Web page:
Father of Nicholas Heyward asks Brooklyn DA to reopen son's case

Nicholas Heyward Sr. | 8/25/2016, 2:17 p.m.
The father of Nicholas Heyward Jr. pens an open letter to Brooklyn DA Ken Thompson about his son's case.
Nicholas Heyward, Jr. Contributed

Dear DA Ken Thompson,

My name is Nicholas Heyward Sr., and I’m the father of honor student Nicholas Heyward Jr., who was shot and killed at 13 years old by housing cop Brian George in 1994. You know my son’s case well, as you attended our yearly Day of Remembrance for Nicholas back in August of 2013. You also, as Brooklyn’s top prosecutor, agreed to reopen the investigation into what happened to my son.



I invite you and your office to join us and to speak again at this year’s Day of Remembrance, which this year marks 22 years since Nicholas was killed. The event will be held Saturday, Aug. 27, from noon to 7 p.m. at Nicholas Naquan Heyward Jr. Park on Wyckoff between Hoyt and Bond streets.

As you know, this annual event, held the day after Nicholas Jr.’s birthday, is a well‐attended community gathering, attracting many people from the Gowanus Houses in particular. This event would be an ideal occasion, not only for you to update the community about your office’s re‐investigation of Nicholas Jr.’s murder, but also to appeal to the community to provide additional evidence that could be helpful to the investigation. An interim report in 1994 stated that the NYPD “had failed at every level to uproot corruption and had instead tolerated a culture that fostered misconduct and concealed lawlessness by police officers.” Facts hidden during the cursory investigation right after Nicholas was killed must now be uncovered.

I am aware that you recently addressed the Bedford‐Stuyvesant community regarding the formerly cold case of the murder of Chanel Petro‐Nixon. I’d be honored if you could similarly address the community at the Gowanus Houses Aug. 27. As an elected official who enjoys the trust of many in Brooklyn and the city’s Black residents, in particular because of your work to help exonerate those wrongfully incarcerated, your voice can help us find more information on what happened to my son.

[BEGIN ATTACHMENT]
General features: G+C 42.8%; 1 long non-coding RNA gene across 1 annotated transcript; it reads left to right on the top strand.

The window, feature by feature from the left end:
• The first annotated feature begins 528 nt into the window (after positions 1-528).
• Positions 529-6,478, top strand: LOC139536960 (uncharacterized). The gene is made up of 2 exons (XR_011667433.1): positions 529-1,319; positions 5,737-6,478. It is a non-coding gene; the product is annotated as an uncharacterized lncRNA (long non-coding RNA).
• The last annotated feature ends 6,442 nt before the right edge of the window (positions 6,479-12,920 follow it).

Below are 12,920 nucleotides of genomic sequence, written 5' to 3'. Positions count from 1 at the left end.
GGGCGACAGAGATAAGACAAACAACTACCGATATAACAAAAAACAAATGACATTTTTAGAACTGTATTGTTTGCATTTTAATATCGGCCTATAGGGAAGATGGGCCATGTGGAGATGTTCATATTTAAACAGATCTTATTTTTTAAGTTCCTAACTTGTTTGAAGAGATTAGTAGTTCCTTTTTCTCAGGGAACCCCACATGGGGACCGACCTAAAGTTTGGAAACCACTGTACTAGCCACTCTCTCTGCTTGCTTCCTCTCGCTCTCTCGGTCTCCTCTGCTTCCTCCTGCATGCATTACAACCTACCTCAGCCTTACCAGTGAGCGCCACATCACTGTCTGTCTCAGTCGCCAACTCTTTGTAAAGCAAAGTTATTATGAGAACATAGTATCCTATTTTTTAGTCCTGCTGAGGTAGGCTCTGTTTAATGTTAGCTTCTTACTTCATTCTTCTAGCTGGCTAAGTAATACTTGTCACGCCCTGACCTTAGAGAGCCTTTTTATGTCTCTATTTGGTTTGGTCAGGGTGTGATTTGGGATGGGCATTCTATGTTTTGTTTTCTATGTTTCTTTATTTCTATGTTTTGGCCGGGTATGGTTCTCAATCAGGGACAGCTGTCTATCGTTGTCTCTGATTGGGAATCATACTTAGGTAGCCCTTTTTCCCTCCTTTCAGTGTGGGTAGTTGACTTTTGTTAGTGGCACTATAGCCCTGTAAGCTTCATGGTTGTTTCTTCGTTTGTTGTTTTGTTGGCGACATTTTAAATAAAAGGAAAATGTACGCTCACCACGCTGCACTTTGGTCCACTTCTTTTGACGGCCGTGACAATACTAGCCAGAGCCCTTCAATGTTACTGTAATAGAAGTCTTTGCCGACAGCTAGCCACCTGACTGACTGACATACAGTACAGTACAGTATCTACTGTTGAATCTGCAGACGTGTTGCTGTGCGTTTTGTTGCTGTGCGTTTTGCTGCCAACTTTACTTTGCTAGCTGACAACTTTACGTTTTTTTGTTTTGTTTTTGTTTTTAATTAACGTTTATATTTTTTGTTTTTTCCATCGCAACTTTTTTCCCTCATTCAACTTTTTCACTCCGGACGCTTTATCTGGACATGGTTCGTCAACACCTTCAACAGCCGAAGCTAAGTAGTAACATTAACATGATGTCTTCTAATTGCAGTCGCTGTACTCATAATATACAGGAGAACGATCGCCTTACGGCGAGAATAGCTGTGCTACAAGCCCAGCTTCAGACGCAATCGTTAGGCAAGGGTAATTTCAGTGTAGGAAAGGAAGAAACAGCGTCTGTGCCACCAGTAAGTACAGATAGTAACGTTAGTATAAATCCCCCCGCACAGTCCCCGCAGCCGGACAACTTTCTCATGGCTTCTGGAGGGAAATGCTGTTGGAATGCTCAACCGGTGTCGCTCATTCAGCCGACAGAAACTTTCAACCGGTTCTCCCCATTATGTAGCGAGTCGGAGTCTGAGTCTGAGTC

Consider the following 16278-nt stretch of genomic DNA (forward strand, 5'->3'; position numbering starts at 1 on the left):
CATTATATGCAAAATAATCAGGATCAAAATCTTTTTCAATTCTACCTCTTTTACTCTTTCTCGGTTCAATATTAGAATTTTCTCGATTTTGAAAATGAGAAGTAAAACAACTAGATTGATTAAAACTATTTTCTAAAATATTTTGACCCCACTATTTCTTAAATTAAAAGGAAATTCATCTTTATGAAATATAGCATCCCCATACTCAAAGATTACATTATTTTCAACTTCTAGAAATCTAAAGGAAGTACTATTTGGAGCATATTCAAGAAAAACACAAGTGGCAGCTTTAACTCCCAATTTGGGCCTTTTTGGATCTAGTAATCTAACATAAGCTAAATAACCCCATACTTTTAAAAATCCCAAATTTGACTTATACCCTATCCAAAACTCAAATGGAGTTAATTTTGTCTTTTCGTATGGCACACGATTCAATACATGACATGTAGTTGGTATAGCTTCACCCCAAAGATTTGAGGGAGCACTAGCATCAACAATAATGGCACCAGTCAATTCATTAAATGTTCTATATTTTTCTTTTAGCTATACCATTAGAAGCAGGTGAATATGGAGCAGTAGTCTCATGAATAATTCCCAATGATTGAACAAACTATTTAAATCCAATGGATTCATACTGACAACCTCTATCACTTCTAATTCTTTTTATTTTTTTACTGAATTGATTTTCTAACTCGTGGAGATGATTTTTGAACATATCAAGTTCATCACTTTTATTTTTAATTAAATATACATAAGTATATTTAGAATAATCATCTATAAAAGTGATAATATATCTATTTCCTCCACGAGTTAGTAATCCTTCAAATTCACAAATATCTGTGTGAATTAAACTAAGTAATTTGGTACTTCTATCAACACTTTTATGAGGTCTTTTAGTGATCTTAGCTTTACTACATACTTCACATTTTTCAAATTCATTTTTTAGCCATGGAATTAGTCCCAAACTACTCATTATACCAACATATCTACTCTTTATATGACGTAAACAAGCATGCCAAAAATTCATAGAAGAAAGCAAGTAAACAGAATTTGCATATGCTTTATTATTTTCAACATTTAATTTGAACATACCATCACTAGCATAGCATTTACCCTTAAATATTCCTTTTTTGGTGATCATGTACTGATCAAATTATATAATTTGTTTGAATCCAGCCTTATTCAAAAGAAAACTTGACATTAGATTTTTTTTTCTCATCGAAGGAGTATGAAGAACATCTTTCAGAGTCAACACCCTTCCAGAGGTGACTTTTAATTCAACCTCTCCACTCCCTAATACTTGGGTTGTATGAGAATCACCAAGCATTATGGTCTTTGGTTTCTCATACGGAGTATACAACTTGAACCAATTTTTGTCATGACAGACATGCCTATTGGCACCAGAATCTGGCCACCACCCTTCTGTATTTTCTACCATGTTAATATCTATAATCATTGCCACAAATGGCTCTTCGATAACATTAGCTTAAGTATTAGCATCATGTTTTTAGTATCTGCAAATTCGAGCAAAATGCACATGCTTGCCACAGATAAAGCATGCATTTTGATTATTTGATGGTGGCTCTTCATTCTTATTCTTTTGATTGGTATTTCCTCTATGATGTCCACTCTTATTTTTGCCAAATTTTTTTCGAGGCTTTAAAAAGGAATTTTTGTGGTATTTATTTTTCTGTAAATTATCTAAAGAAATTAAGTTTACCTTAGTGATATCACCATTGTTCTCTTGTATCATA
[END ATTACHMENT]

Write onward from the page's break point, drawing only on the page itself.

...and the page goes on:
Aug. 27 will mark three years since you promised to re-examine my son’s case and one year since we publicly asked you to follow through on your campaign promise. There is no greater pain than to be forced to live with the unrelenting injustice of knowing that the killer of your loved one walks free among us. I have been living with that pain every day for 22 years. My son was a child playing with his friends in the Gowanus Houses and George’s reckless actions cut short his life. 



Nicholas would have been 35 years old this month. Perhaps he would have had children of his own, spending his time playing with them. Justice seems to have become so elusive to Black families in this country. Isn’t it time to make Brooklyn an example how to finally bend the arc of justice in the right direction? The prior district attorney, Charles Hynes, covered up my son’s case. His corruption must be undone. We need your office to clearly uncover and articulate the problems with the initial investigation, from both the NYPD and Hynes, and make public your approach to ensure a proper investigation of this kind of case going forward.



In the past few years, we have seen other police shootings of Black men, women and children. My own health has been challenged reliving what happened to my family every time I hear of another Black life lost to police violence. Tamir Rice was only 12 years old when he was killed playing with a toy gun, like my son, out in Cleveland. Akai Gurley was killed for the “crime” of using the stairs in a Brooklyn housing staircase, like my son, in East New York. 



If my son had justice back when this all happened, then I believe Tamir and Akai would not have likewise been shot dead by the police. Police officers who see that other cops are not held accountable are emboldened to act more aggressively because they see little chance of consequences. That must stop. 



Cops are not above the law and you must help us send that message out clearly and definitively. We hope to see you Aug. 27.

Respectfully,

Nicholas Heyward Sr.